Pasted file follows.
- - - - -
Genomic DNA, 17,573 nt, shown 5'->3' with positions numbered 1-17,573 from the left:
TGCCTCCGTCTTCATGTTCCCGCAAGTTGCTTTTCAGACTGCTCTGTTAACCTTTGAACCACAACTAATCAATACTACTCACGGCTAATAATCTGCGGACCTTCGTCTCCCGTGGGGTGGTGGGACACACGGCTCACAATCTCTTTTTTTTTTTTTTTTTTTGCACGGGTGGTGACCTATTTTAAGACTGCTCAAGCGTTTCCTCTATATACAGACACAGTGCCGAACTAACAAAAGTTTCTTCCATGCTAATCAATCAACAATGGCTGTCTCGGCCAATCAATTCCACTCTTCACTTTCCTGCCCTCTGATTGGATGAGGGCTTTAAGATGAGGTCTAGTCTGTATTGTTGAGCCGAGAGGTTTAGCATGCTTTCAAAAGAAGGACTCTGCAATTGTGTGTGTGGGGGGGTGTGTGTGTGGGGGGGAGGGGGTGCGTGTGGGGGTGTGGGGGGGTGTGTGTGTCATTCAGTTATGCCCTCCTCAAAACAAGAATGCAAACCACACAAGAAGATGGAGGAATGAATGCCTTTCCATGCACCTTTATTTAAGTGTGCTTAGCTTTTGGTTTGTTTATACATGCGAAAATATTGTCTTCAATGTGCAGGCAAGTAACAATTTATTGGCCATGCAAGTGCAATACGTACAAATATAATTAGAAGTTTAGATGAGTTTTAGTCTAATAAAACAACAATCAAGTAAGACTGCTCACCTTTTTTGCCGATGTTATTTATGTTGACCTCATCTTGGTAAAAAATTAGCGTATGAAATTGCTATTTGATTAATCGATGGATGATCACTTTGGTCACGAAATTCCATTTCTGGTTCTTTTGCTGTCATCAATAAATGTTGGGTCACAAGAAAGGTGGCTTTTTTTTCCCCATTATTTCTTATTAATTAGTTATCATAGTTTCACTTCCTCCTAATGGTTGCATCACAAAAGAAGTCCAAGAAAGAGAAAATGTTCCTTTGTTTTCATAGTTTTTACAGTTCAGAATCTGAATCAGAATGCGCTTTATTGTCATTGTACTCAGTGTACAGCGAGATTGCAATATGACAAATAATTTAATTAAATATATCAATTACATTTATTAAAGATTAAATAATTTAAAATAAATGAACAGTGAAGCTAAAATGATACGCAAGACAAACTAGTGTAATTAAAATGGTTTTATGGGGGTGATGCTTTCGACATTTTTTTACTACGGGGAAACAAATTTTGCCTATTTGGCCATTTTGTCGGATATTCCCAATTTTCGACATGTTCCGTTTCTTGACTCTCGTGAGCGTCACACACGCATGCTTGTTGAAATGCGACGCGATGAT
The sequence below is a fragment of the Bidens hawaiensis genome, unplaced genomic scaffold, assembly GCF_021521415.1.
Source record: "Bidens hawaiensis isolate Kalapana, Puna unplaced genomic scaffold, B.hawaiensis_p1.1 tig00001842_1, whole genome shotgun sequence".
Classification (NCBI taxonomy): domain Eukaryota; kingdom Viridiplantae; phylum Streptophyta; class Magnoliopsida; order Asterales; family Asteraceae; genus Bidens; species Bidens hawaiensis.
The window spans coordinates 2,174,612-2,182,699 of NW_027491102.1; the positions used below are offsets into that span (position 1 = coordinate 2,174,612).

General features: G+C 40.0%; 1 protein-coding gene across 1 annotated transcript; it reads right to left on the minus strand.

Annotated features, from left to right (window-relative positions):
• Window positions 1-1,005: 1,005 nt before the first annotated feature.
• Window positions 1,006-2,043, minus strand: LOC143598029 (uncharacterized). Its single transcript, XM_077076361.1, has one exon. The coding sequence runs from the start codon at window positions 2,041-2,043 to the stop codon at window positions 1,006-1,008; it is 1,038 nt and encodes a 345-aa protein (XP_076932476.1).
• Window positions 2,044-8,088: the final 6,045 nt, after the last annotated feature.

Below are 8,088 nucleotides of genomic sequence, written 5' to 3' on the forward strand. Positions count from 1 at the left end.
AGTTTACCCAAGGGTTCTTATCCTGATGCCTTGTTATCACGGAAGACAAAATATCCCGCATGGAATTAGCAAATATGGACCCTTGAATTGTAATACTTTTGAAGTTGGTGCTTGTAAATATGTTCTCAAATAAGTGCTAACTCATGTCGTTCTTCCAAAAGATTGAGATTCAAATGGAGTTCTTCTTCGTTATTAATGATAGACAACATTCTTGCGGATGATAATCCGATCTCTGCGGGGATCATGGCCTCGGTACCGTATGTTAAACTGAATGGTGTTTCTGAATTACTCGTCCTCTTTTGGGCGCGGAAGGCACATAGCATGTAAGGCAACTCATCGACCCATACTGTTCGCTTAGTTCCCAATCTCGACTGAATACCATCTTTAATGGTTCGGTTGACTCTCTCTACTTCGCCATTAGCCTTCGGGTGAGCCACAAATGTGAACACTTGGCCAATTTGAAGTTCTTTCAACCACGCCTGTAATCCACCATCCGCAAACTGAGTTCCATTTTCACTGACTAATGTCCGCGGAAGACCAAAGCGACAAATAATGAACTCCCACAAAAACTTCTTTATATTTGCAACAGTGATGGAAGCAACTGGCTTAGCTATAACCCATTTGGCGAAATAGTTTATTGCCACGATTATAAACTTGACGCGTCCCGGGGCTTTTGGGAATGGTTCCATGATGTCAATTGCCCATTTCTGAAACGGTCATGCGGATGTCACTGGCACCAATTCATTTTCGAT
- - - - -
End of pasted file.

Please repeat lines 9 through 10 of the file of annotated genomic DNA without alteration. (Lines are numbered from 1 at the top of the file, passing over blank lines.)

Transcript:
• Window positions 1-1,005: 1,005 nt before the first annotated feature.
• Window positions 1,006-2,043, minus strand: LOC143598029 (uncharacterized). Its single transcript, XM_077076361.1, has one exon. The coding sequence runs from the start codon at window positions 2,041-2,043 to the stop codon at window positions 1,006-1,008; it is 1,038 nt and encodes a 345-aa protein (XP_076932476.1).